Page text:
I recently attended a meeting of our local chapter of the American Society for Quality (ASQ) and as is often the case I was inspired by the guest speaker, this time a gentleman named James Strock. His presentation was on 21st century leadership and how it does differ from the skills and experience required, say, centuries ago.
I jotted down some notes and I’ll share them here as bullet points rather than write up an entire treatise on his work. However, some of the speculation is my interpretation/extrapolation and not necessarily what the speaker said verbatim:
- Visibility and transparency are the inescapable “gotchas” of the era. Old guard leaders still in positions of power don’t get this yet. Virtual career-sucking mosquitoes like MySpace and Facebook and YouTube hover around every public official these days, waiting to feed on some juicy story that mere decades ago could have been buried without fanfare. This works against the rank-and-file, too; venom-laden discussions about touchy subjects like religion and politics can negatively influence potential hiring managers and anyone else upon whom we may come to rely.
- Who you are and what you do is connected like never before. That realization struck me a few years ago when I started my LinkedIn profile. The distinction between work and the person is rapidly eroding. That doesn’t have to be a bad thing IF we align our work goals with our personal interests, something I did over 20 years ago. Currently 26% of the American professional workforce is said to be a contractor or consultant of some type and that percentage will only go up. In that world, you are what you work.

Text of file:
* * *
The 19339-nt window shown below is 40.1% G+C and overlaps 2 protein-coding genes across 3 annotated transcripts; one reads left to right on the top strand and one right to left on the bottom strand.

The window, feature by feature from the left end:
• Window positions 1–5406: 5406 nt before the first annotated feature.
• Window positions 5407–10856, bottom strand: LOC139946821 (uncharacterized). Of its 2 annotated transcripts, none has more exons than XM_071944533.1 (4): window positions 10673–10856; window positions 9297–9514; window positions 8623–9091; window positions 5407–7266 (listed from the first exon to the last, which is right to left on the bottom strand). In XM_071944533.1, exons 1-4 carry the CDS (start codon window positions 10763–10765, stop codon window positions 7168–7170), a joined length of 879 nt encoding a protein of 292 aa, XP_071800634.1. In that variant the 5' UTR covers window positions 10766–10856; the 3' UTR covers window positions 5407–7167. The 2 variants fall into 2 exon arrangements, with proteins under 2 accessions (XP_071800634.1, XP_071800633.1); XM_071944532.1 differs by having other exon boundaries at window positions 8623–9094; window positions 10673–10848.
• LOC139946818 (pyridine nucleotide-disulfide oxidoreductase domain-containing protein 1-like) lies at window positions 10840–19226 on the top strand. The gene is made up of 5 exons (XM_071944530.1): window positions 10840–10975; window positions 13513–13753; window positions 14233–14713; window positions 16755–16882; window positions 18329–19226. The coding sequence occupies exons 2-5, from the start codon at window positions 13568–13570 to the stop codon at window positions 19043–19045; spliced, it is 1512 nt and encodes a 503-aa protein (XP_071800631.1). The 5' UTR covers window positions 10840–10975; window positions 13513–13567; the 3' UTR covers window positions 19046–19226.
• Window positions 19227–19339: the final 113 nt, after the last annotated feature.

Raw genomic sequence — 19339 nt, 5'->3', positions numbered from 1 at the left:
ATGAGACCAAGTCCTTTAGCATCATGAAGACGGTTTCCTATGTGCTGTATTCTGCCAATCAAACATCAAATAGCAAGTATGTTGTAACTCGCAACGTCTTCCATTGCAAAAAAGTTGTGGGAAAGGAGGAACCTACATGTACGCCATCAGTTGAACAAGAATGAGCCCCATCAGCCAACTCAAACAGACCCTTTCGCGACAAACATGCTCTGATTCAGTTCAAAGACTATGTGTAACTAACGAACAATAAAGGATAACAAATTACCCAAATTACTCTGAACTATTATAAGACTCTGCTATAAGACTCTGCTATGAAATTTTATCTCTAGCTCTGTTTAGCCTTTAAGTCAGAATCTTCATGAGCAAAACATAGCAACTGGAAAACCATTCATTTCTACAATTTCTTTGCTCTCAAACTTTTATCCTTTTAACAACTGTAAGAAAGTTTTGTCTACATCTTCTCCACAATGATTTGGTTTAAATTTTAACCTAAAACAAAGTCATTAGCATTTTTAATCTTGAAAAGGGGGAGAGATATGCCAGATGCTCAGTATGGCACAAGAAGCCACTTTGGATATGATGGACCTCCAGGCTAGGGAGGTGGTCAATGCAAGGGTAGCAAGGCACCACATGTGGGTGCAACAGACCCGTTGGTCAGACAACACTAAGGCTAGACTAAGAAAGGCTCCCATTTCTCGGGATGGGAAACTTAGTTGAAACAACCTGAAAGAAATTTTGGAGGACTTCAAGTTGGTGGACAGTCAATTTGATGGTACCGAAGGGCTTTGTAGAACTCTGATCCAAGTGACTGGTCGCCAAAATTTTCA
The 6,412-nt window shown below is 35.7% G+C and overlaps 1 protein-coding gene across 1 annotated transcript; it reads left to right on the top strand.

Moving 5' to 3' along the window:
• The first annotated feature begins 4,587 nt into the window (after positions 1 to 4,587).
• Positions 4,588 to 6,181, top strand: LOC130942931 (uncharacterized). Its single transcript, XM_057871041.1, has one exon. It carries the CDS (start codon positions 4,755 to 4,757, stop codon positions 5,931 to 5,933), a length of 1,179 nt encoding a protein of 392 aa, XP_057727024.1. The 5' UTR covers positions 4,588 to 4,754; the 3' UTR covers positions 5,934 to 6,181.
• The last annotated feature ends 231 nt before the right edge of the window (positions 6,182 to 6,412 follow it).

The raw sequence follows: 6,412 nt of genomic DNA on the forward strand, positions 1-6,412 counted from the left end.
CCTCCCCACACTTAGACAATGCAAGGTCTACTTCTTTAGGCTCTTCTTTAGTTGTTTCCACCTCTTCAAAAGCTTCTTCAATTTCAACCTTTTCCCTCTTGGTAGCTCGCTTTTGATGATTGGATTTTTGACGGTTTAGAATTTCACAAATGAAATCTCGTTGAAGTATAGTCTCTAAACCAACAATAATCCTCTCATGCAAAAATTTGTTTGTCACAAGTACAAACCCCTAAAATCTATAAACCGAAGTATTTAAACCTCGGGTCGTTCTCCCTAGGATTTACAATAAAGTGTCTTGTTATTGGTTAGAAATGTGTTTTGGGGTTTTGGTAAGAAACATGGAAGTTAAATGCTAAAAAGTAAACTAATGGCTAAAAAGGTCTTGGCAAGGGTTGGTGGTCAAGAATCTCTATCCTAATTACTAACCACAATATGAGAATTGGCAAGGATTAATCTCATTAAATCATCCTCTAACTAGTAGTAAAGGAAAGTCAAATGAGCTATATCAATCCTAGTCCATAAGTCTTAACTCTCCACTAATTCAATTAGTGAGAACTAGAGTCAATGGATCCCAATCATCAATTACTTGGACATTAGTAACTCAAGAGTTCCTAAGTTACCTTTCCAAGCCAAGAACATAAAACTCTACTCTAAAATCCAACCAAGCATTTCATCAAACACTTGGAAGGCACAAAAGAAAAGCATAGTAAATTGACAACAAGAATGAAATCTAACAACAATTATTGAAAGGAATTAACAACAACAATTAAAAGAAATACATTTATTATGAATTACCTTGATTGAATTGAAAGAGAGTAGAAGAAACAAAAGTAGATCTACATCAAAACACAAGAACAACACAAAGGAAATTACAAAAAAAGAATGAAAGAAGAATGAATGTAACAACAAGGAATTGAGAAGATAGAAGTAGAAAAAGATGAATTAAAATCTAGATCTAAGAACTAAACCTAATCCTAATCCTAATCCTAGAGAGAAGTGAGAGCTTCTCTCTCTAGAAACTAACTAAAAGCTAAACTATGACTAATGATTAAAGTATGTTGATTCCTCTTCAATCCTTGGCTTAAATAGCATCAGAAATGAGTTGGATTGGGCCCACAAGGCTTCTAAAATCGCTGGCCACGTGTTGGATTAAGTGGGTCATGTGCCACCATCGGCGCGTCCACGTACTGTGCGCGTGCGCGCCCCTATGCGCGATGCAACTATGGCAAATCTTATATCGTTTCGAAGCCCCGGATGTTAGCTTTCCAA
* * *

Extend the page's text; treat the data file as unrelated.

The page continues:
- Transactional modes of business dealings are becoming obsolete. They are being rapidly replaced by relational modes, where soft skills can be more crucial than more concrete attributes of the past. In this sort of scenario the coordinators, facilitators and cross-functional liaison types take on increased importance so as to break down decades of specialized silo building.
- The internet is transforming the very nature of personal relationships. Before 1995, face-to-face relationships were the natural default. Flash forward ten years, and we could easily see that the world wide web was supplanting physical dealings in many ways. Some decried this, and I was one of them, but now I realize we are in the midst of a transition and that the internet is changing the way we relate in person, not completely replacing it. Coalitions that previously relied on physical proximity are ceding to virtual groups that in turn can act as a driving force for travel and even relocation for many people. Whether this works for societies in toto or serves to ensure the proliferation of highly polarized microsocieties remains to be seen.
- The new followers are voluntary. Forget the age of conscription. New communication modes like jaiku and twitter (I am on both as Texrat but am bad about participating lately) encourage people to choose their virtual guides and leaders without coercion.
The latter point supports the premise of James’ upcoming book, “Serving to Lead”. Based on his stimulating speech, I can’t wait to check it out.